The trial for a man accused of indecently assaulting a disabled 64-year-old woman is underway at the Auckland District Court.
Juan Carlos Briones, 56, also known as Lagos Juan Carlos Briones, a foreign language teacher, is facing one charge of indecent assault.
On Monday morning, Crown prosecutor Erin Woolley told the jury the complainant, who has name suppression, had believed Briones was her friend prior to him assaulting her.
On February 1 last year, Auckland Anniversary Day, the complainant was said to have invited Briones into her apartment after he told her he had some music for her to listen to.
“Listening to music is one of her favourite hobbies. She invited him for a coffee so they could listen together,” Woolley said.
After Briones entered the apartment, he put the music on and allegedly told the woman to sit in her rocking chair, before pushing her walking frame out of reach.
He then allegedly proceeded to indecently assault her by rubbing her breasts and legs over her nightgown.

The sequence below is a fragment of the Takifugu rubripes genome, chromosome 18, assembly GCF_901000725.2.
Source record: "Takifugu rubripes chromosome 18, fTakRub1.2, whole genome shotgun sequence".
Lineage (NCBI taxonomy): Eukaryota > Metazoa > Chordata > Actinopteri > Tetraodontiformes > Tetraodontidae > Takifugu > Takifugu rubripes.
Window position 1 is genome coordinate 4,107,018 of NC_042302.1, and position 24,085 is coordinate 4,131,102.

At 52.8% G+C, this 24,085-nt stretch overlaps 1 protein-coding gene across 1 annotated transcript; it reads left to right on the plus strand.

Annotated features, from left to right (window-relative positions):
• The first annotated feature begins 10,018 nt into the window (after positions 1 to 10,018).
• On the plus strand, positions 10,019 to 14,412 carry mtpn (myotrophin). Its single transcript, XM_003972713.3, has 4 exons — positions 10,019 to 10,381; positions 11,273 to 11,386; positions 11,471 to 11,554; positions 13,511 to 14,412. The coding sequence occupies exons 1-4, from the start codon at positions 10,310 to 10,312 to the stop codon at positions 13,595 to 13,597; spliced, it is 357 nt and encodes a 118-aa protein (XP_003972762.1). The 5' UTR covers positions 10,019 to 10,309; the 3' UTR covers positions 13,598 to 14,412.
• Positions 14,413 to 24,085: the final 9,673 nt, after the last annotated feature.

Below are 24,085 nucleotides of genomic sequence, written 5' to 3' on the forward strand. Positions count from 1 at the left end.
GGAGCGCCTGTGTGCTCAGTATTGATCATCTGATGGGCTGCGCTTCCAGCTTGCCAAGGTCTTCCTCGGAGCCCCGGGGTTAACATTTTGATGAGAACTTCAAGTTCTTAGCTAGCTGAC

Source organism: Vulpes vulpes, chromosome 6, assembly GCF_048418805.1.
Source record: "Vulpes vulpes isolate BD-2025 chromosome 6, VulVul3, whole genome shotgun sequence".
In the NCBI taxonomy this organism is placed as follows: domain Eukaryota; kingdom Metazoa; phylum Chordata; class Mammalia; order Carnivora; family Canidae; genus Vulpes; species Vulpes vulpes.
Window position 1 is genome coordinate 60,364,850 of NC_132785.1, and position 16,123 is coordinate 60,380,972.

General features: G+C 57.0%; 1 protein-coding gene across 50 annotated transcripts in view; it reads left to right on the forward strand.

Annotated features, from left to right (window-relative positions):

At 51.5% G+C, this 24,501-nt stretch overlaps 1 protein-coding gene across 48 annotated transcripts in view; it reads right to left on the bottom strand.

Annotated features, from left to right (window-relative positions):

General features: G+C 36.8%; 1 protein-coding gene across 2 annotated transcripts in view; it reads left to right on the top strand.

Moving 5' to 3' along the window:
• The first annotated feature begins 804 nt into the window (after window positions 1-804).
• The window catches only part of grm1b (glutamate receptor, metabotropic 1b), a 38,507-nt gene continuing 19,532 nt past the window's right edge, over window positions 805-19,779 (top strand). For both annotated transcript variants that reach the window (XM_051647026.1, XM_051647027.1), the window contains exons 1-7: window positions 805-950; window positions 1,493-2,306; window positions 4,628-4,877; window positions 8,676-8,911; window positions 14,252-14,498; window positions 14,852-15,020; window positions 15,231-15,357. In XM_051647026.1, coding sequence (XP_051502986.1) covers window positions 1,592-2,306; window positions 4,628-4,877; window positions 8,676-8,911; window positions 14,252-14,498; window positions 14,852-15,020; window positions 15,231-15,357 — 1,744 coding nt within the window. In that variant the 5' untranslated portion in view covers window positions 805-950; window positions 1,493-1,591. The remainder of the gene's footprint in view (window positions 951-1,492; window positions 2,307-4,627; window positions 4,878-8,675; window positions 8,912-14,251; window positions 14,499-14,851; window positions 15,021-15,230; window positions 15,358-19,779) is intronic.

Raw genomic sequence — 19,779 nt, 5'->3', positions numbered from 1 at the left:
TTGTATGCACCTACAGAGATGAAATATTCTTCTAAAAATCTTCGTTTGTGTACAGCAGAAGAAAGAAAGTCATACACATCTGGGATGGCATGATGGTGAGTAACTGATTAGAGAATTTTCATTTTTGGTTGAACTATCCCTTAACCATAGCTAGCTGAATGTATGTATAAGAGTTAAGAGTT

“She was not happy about what was happening. She was shocked this was happening and didn’t know how to respond,” Woolley said.
Briones is then alleged to have helped the woman into her bedroom, where he told her to undress.
The woman took her clothes and lay on her bed.
Briones allegedly began to kiss her on the lips, suck her breast and touched her genitals.
During this time he allegedly told the woman her breasts were “nice and pure”, it was “no good she was on her own” and that “nobody needs to know about this”.
Woolley told the court the woman said to Briones she was bleeding and that her sister and caregiver would soon be coming to the flat, in an attempt to get him off her.
Briones allegedly stopped touching her, and went into the bathroom to wash his hands.
When the woman’s caregiver arrived soon after, Briones was still at the apartment but left shortly after, Woolley said.
The woman told her caregiver and sister about the incident, and police were notified shortly afterwards.
Woolley told the court the woman had not protested against Briones’ advances because she was scared.
However, this did not amount to consent, she said.
“A person can not be seen to be consenting to an activity because they simply do not protest.”
Briones’ lawyer Michael Meryrick told the jury to weigh up all the evidence before forming any judgements.
“Keep an open mind, wait until the end of the trail. I think you will find there a few twists and turn which may influence your decision.”
The trial is expected to last four days.